The third question, related to mechanisms through which freedom is granted or repressed at work, prompted me to pursue what might appear rather disparate research streams; one in relation to emotional manipulation on the context of work for economic (corporate) gain (as I have argued in my recent book and an essay in AMR), and another in relation to repressive scientific discourses and technologies that have potentially dehumanizing and freedom-limiting consequences for individuals at work, especially in the context of organizational neuroscience (see e.g., recent essays in AMLE, HR, and JMI) and more recently artificial intelligence and big data as well.

It is probably fair to say that my research orientation is decidedly normative in kind, and I take inspiration here from Durkheim who suggested in Division of Labour in Society that only ‘because what we propose to study is above all reality, it does not follow that we should give up the idea of improving it’. In following this injunction, I cannot deny the profound influence of Bob Solomon on my thinking and writing when he said that the role of a philosopher is to be a Socratic ‘gadfly’ that pokes and nudges, or stings the horse into action. Raising informed and pressing questions (even the wrong ones for some people’s taste) is thus guiding principle for me. This approach, naturally, may not resonate with everybody.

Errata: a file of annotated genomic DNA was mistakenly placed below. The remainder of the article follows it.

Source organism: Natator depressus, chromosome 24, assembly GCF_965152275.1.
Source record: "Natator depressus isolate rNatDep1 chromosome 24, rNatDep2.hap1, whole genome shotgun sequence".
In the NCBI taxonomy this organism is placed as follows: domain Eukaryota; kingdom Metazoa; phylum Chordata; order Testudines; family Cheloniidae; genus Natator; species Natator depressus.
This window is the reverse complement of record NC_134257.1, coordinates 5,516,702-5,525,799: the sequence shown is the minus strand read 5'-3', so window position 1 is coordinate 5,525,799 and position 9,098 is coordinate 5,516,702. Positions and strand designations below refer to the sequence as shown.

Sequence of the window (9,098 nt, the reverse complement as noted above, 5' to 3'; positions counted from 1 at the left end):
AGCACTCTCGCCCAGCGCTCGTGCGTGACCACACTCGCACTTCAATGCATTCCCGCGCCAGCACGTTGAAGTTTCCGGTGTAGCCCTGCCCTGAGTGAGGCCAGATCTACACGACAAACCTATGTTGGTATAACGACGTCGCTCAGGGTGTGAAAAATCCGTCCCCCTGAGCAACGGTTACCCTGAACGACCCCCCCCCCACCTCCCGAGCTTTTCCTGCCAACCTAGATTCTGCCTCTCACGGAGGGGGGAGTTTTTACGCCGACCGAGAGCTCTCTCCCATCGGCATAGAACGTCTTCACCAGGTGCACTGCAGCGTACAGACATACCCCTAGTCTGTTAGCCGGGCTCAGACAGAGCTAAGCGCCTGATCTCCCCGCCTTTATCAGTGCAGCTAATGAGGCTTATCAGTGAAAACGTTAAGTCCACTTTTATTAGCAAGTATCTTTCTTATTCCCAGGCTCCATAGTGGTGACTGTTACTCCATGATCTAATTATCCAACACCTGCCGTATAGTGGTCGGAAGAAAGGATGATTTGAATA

Please do get in touch if those ideas fan your curiosity, be it as prospective PhD student, or as someone in quest of a speaker at social movement events or organisational seminars.

    Academic Positions

    • -04/2016

      Professor in Management & Organisation

      Cardiff Business School

    • 12/201510/2015

      Visiting Full Professor

      Hanken School of Economics

    • 03/201612/2012

      Reader in Management

      University of Liverpool Management School

    • 11/201204/2012

      Senior Lecturer in Management

      University of Liverpool Management School

    • 03/201210/2010

      Lecturer in Management

      University of Liverpool Management School

    • 12/200911/2009

      Visiting research fellow

      Griffith University (AUS)

    • 09/201011/2008

      Post-Doctoral Fellow in Organisational Psychology

      Manchester Business School

    Education & Training

    • Ph.D 2008

      Ph.D in Organisational Psychology (ESRC-funded)

      Manchester Business School

    • MSc 2004

      MSc Construction Project Management (distinction)

      London South Bank University

    • Dipl.-Ing 2002

      Dipl.-Ing. (FH) Civil Engineering

      University of Applied Science Münster (GER)

    Awards

    • 2004: Ph.D Studentship (Manchester Business School)
    • 2006: Campion Grant (Statistical Society of Manchester)
    • 2005 - 2007: ESRC Ph.D Studentship
    • 2005 - 2007: Northern Leadership Academy Fellowship
    • 2011: Seed-Corn fund (ULMS)
    • 2013 & 2014: NARTI-funded PhD seminars
    • 2017: Society for the Advancement of Management Studies (SAMS) Grant to run NARTI writer workshop (with C. Gatrell)